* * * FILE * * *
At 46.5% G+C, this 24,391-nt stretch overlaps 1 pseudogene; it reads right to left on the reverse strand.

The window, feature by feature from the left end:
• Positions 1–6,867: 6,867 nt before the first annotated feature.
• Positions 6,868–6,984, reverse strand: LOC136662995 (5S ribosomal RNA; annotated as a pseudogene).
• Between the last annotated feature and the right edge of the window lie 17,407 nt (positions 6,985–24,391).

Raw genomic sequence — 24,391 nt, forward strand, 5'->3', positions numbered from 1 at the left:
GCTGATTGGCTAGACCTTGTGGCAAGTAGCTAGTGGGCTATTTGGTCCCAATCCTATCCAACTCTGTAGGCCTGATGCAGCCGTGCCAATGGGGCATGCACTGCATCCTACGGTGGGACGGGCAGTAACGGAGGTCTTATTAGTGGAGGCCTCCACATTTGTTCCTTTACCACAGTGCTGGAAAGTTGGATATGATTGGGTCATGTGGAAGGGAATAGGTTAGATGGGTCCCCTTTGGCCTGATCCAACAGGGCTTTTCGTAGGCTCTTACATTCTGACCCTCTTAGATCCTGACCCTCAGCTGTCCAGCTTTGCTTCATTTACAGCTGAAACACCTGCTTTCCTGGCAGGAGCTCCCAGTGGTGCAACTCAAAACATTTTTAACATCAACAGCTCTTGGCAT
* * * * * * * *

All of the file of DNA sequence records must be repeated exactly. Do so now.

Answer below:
At 46.5% G+C, this 24,391-nt stretch overlaps 1 pseudogene; it reads right to left on the reverse strand.

The window, feature by feature from the left end:
• Positions 1–6,867: 6,867 nt before the first annotated feature.
• Positions 6,868–6,984, reverse strand: LOC136662995 (5S ribosomal RNA; annotated as a pseudogene).
• Between the last annotated feature and the right edge of the window lie 17,407 nt (positions 6,985–24,391).

Raw genomic sequence — 24,391 nt, forward strand, 5'->3', positions numbered from 1 at the left:
GCTGATTGGCTAGACCTTGTGGCAAGTAGCTAGTGGGCTATTTGGTCCCAATCCTATCCAACTCTGTAGGCCTGATGCAGCCGTGCCAATGGGGCATGCACTGCATCCTACGGTGGGACGGGCAGTAACGGAGGTCTTATTAGTGGAGGCCTCCACATTTGTTCCTTTACCACAGTGCTGGAAAGTTGGATATGATTGGGTCATGTGGAAGGGAATAGGTTAGATGGGTCCCCTTTGGCCTGATCCAACAGGGCTTTTCGTAGGCTCTTACATTCTGACCCTCTTAGATCCTGACCCTCAGCTGTCCAGCTTTGCTTCATTTACAGCTGAAACACCTGCTTTCCTGGCAGGAGCTCCCAGTGGTGCAACTCAAAACATTTTTAACATCAACAGCTCTTGGCAT